lieutenants were hustling for Mr. Keen was
mentioned, and it was pointed out that others
were active f.fr other candidates. General
Sewell repeatedly declared that he ama not
Siding one candidate shove another and that
the assertions ot Kein men that h?? was work?
ing with them had no foundation in fact.
The drift of sentiment here to-niKht may,
and yet It may not, foretell the a?-tlon of the
convention to-morrow, but It certainly looks as
If it favored th?? Domination of ex-Senator
(Jrlggs. Some <>f Mr. G rlggs ? friends were dis?
appointed nt finding that Mr. K'-an was still
lighting hard, although a large majority of his
own 'county had declared in favor of Senator
Voorheea and egalnst Keen, bul th?? moral
effect of Union, vote seems t.. lu* ?*x
tremely potent with other counties Benator
Oiigge'a friends declare thai he has enough
votes now to nominate him, bul mote than one
ballot win be taken before thai result is
reached, although it seems probable In the end
The IBI v .tes of Esses arili stand fast by the
local cauli iat??. Mi. Ward, and Mr. Voorheea
claims 100 supporters, including tvviity-nine of
the forty-two in Union. Mr. Rogers expects to
have about ninety, ami he hopea for even more.
This will leave about five, hundred to ???? divided
between Orlgga ani Keen. Of these Orlgga arili
receive over three hundred, ll la expected, ant
Keen the rest, or under two hundred, according
. ? . . tirreni figuring. Kesn'i hopes are in receiv?
1 |n| ????, pari of the Essex vote and all of tne
Rogers strength. On th?* .ther hand, Uriggs
would get much if Essex should Ward fall out,
I end substantially all of the Voorheea, which to
gethi ? ?ul ? land him a bande?me winner.
ORIOOB .*? STRONG ?.'?:.\?>.
('rlggs has certainly a much shorter distan? ?? to
travel nom Kenn, and there ? moreover, a
strong p'puinr sentiment behind his candidacy,
! wh!. h Ir? manifest here to-night, and It Is llkelv
to Influence delegates, Senator Orlgga an ? Bens.
; tor Hobart both f????! - ?Aden! that the Paaaaic
csndidate will ein. Reports of some sttempts st
manipulation of delegates have been received ar
th'-lr headquarters but sa they ar?? noi iik?-iy to
sn .?????.i ni t much heed is given to them.
Ex-C ngreesmsn '?< an said ? i-night that he ex?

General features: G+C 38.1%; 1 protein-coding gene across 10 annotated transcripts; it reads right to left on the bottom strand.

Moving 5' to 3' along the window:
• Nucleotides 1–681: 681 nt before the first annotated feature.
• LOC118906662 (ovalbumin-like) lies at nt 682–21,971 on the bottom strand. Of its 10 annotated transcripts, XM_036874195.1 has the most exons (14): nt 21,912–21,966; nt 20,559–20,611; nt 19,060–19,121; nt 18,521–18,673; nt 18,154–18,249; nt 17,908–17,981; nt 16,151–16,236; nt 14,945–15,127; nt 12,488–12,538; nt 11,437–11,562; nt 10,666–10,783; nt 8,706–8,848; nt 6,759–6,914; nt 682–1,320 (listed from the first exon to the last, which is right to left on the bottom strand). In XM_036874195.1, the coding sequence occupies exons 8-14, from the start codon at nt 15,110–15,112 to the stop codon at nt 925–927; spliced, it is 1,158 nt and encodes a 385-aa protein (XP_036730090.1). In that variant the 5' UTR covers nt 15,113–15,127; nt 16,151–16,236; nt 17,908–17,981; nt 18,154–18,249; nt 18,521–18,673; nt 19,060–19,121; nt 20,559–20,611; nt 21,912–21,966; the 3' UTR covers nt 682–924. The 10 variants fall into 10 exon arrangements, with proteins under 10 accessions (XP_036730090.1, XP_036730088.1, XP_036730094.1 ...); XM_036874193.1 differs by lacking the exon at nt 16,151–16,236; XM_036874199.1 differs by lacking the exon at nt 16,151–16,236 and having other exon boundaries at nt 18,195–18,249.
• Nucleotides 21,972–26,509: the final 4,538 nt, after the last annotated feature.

(>?? ted to ???? nominated, ? .id he refused to admit
thai th?? t'iii..n defection was fatal lo his pi is?
p?ete, Instancing the support which had been
S? ven to him from other counties sin.?? Union
Count) d< lai ed against him.
Mr. Ward expects to heve his IS] Bases -rotes
fr 'in th? Hist t . the last, and his frlenda say that
ea a n mlnation .annoi be made without assis;
ence fr..m Essex, the tendem y svili be in his favor
as the contest is prolonged. Th? situation re?
mains unsettled to night, and, as must of the Ks
*??\ and Hudson di legete? will not reach here until
morning, more definite resulta ann t be foretold,
but th?? indi ?tions ar?* favorable t.? Benator
Qrtgga, and the feeling thai bla nominstlon woul ?
latisfy the t ?rtj generally is the Influence which
is turning men to his support.
IHK TEMPORARY ORGANIZATION.
Th.? Stat.? Committee in??! st 10:30 o'clock to?
night and selected the following men to serve as
temporary officer? of the invention: Chairman,
Congreeeman Million Pttner, of the IVth District;
secretary, John ? POster, of ??*???: assistant
secretsriee, -l Herbert f'ott*,. of Hudson; Ch?ries
It Baron, ??' feinden; Tii .mus ? Beveridge, .f
Passale; Alexai Lei C. Yard, .f Mercer; Henry
? n. of Bussex; A s Berber of Oloticestei
and l. T. !?? sie, ? r Essex
RIVAI, COLORED CONVENTIONS.
Tremori, ?. .1 gepi iv ?Two stit?? conventions
of colored men arer? held her?? to-day, une at Tay?
lor Opera 11.??*"* sad ihe other at Masonic Temple.*
Seither is largely sttended, bul both elelm tha?
their delesstee represent even county In the II il
Both .ir?? Republican conventions sad tha spill is
due t.. a desire oa both al les I ntrol end ? ap?
? laiiy to have the naming of :h?* s;.ite Committee
man t.? represent tbe colored voters of New-Jersey.
? The reepectlve leaden of these factions are it
Henri Herbert and Thomaa J. Turner. The former
1 ?? j erell-educeted man. formerly a newspaper pub
lish? r, and eos .? rigar manufacturer. Turner Is
j th?? bead waiter of a local hotel, ami hi* been In
? the Stai?? only a fes yeara Thi coa*-*entlon si
M '- mie Templa is his. .uni Herbert's, si Ihi t.,\ lor
Opera limi?.??, is run b> lb?? other faction, ef ?Inch
Colonel Morrell, ?.' Newark ami Asbury Psrk, ?? ?
leading aplrlt. The Herbert faction expeel to nin